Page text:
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relating to the same subject. The affirmative enumeration of those who shall have the preference, in event of the reduction of positions, implies the negative as to all not within the designated class. That the legislature has recognized this as a proper subject for affirmative action and provision, is made clear by the provisions of the Civil Service act heretofore adverted to. Pamph. L. 1918, p. 776; Pamph. L. 1930, pp. 606, 623. These acts require service ratings, and the keeping of efficiency records. The act of 1918 provides, inter alia, that " whenever it is sought to abolish any positions, or to separate any employes from service for a limited time, for reasons of economy, the position of the person or persons shown to be the least efficient, * * * in the class and grade in which the reduction of the force is to be made, shall be abolished," and that "when the efficiency record shall show no difference in the relative efficiency of the employes, the position of those most recently appointed shall be the first to be abolished." The act of 1930 provides, inter alia, that the service ratings therein provided for shall be used "in determining order of lay-off when forces must be reduced because of lack of funds or work," and that "when service ratings are used as a basis for determining the order of lay-off, seniority credits not to exceed ten points may be added to the ratings of the employes affected, based upon their length of service * * *."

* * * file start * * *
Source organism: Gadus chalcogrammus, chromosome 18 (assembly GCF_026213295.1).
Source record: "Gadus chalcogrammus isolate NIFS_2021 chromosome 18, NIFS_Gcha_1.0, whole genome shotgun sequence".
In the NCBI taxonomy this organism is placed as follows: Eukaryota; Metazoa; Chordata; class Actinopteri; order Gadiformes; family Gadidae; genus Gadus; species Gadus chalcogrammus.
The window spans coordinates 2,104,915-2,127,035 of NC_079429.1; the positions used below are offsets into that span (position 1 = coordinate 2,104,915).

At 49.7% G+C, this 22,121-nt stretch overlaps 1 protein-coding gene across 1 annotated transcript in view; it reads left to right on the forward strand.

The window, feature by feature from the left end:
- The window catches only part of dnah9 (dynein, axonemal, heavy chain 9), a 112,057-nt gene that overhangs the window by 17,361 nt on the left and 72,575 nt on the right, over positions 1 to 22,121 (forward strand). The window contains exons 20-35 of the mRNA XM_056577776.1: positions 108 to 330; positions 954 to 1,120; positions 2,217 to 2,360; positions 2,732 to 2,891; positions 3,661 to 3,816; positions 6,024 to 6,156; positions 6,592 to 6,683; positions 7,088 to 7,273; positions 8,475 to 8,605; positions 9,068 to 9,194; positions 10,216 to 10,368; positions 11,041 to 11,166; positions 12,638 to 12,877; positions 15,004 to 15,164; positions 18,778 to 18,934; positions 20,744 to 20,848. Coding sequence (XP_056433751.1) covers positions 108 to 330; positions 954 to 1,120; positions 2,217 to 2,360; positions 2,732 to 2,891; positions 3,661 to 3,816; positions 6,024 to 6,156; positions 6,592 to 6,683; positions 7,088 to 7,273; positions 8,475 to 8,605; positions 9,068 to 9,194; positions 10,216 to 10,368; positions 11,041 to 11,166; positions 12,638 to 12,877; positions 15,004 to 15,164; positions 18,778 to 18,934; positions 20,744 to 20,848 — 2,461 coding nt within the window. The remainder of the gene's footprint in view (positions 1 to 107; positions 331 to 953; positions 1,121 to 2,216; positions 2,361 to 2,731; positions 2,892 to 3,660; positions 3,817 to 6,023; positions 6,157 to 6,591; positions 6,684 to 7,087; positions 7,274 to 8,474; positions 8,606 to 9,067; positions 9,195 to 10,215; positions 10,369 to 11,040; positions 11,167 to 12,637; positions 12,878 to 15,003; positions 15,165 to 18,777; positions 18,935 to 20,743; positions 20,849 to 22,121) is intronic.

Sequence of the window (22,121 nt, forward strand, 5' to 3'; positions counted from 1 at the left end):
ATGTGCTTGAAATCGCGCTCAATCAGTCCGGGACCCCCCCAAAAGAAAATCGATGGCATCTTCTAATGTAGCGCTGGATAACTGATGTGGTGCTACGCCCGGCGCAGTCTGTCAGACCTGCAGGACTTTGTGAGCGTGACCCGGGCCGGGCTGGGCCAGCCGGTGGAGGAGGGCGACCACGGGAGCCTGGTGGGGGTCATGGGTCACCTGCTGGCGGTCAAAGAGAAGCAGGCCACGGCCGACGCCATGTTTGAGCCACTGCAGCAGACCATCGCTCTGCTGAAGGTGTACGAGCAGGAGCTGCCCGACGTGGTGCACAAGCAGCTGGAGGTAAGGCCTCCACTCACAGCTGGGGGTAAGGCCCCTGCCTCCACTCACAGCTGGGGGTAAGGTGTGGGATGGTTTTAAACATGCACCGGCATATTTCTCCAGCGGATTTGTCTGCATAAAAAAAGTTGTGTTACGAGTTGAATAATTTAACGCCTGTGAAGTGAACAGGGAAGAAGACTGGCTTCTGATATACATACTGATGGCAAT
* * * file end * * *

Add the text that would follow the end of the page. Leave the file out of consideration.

Statutes in pari materia are to be construed together as forming one act. If in a subsequent clause of the same act provisions are introduced which show the sense in which the legislature employed doubtful phrases previously used, that sense is to be adopted in construing those phrases. Consequently, if a subsequent act on the same subject affords complete demonstration of the legislative sense of its own language, the rule which has been stated, requiring that the subsequent should be incorporated in the foregoing act, is a direction to courts in expounding the provisions of the law. Alexander v. Alexandria, 5 Cranck 1; 3 U.S. (L. Ed.) 19. This rule is apposite here, and limits the scope and effect of the provision of chapter 125 of the laws of 1919, granting

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preference for appointment, employment and promotion. In any event, the subsequent acts clearly express a legislative intent and policy to limit the preference, in the event of a reduction of positions, to disabled veterans having the status prescribed by chapter 52 of the laws of 1922, as amended. The result, therefore, is that, in the action complained of, prosecutor was not deprived of any right accorded to him by law. The writ will consequently be dismissed.

Writ dismissed, but without costs.